Osion kuvaus


    This is a practical hands-on course that is intended for students who are interested in competitive programming and algorithmic challenges. During this course, you will learn how to solve algorithmic programming challenges, both individually and as a team.

    The course is worth 5 credits. This course is suitable for students of all levels, from BSc students to PhD students. All course material will be in English.


    Students are expected to have a working knowledge of computer programming, algorithms, and data structures, and preferably some practical experience with C or C++ programming languages.

    Our first meeting will also serve as a prerequisite test; you can there see if you have got sufficient skills to successfully follow our course.


    During periods I and II, we will organize two 90-minute practice contest each week:

    • Mondays, at 16:15-17:50. These are usually solo contests: each is student solving problems as an individual.
    • Wednesdays, at 16:15-17:50. These are usually team contests: students are randomly assigned to teams with 2–3 person per team.

    In each contest, the submissions are automatically graded and you will immediately see whether your solution is correct or not. You are primarily competing against yourself, trying to solve as many problems as possible, but in each contest there will also be a scoreboard where you can see your standing in comparison with other students.

    Each week on Wednesday we will announce the topic and the rules of the following week’s contests, and provide pointers to some self-study material. Each week you are expected to spend 6–8 hours on your own to self-study the material. The recommended timeline looks like this:

    • Monday: 1.5 hours, contest
    • Tuesday: 1–2 hours, self-study for Wednesday’s contest
    • Wednesday: 1.5 hours, contest
    • Thursday–Friday: 5–6 hours, self-study for next week’s contests

    During the course, you are also encouraged to take part in NCPC, the Nordic Collegiate Programming Contest.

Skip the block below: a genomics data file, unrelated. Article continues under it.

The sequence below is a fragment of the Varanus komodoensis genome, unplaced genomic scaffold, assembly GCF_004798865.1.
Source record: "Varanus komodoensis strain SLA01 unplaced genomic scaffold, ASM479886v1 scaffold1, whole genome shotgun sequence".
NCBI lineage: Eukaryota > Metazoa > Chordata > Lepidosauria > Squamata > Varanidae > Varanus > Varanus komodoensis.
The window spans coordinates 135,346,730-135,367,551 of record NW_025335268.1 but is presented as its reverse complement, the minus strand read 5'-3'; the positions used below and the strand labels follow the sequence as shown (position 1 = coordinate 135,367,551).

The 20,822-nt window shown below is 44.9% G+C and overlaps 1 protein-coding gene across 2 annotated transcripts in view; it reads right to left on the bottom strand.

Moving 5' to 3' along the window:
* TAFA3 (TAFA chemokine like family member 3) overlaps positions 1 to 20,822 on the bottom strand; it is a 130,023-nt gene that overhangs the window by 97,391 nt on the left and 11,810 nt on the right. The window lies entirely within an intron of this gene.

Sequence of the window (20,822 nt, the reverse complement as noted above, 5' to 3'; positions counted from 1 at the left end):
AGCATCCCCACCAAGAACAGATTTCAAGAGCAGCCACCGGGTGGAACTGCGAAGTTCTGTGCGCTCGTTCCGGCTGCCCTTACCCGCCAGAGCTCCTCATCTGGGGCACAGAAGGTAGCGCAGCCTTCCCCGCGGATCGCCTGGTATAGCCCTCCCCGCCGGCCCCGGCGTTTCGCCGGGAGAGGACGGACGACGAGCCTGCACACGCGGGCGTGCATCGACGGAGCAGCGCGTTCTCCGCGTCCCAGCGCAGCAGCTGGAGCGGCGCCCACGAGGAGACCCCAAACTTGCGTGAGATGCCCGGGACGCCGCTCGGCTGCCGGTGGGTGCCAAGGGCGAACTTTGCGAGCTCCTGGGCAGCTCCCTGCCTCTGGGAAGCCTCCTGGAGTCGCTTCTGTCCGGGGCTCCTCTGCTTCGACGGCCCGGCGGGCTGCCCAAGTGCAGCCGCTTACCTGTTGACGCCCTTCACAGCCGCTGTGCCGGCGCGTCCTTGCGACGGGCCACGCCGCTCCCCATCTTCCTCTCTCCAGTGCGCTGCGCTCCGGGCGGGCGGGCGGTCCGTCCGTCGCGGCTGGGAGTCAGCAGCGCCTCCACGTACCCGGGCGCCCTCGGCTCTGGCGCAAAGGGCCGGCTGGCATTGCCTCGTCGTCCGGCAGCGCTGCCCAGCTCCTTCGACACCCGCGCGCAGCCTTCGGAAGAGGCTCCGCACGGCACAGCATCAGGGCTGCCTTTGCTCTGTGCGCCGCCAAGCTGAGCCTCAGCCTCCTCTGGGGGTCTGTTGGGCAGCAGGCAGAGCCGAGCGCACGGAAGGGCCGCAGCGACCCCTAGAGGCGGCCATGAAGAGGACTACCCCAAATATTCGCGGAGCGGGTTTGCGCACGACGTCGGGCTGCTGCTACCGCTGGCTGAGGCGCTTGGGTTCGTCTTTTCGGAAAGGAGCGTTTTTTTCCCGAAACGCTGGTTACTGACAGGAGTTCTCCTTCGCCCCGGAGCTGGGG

We will use Zulip at competitive2022.zulip.aalto.fi for communication, and all participants are expected to follow our Zulip discussion forum actively during the course. All course material will be made freely available online.


    • You will get a lot of practice in creative problem solving and writing correct and efficient programs quickly.
    • You will learn about useful algorithmic ideas (e.g. range query data structures) and how to apply them in new contexts.
    • You will learn about general algorithm design paradigms (e.g. dynamic programming) that are broadly applicable in coming up with new algorithms.
    • You will learn to use different programming tools for solving different kinds of tasks. There will be some practice contests in which some problems are trivial to solve with Python but really hard with C++ and vice versa. You do not need to know C++ or Python in advance, but you should be willing to learn enough of them during the course.
    • You will get to know other students and get practice in solving problems as teams.
    • And we will try to have fun!


    • Read this web page completely.
    • Complete the course registration in Sisu as usual.
    • Join the Zulip discussion forum at competitive2022.zulip.aalto.fi using your Aalto user account.
    • Create a CSES user account at cses.fi/register (you cannot use your Aalto user account to log on to CSES).

    The first meeting will be in classroom T8 at the Computer Science building on Monday, September 5, starting at 16:15 sharp. Bring your own laptop (or be prepared to use the computers that are available in the classroom) and be ready to solve some problems.


    The course is organized by Jukka Suomela, Amirreza Akbari, Navid EslamiAmirabadi, Unto Karila, Henrik Lievonen, Jan Studený, and Hossein Vahidi.


    In each contest you will get points for solving problems:

    • In each solo contest there will be 4 problems, and you will get 3 points for each task that you solved.
    • In each team contests there will be 5 problems, and all team members will get 2 points for each task that the team solved.

    If you take part in NCPC you will get 3 points for each problem your team solves.

    The grade is determined by the number of points you get:

    • 72 points = grade 1/5
    • 90 points = grade 2/5
    • 108 points = grade 3/5
    • 126 points = grade 4/5
    • 144 points = grade 5/5

    The maximum possible score is 264 (plus extra points you can get from NCPC).

    In each contest the final problem is the most challenging task, and everyone who solves it will get a special supercoder badge. Top three students with the largest number of badges will get a certificate for the outstanding achievement.


    Our course staff will be available during the contests. We will help with technical problems all the time, and we will also provide hints during the second half of each contest.

    If you have any questions or comments related to any of our course material or the problems, please feel free to post in our public Zulip streams!


    In our practice contests, you can freely read any material (you can freely refer to your own notes, textbooks, and Wikipedia, search with Google, watch YouTube videos etc.) but you cannot ask for help (this includes posting questions in online forums, or emailing or calling your friend).

    If you take part in NCPC, you will need to strictly follow the official NCPC rules.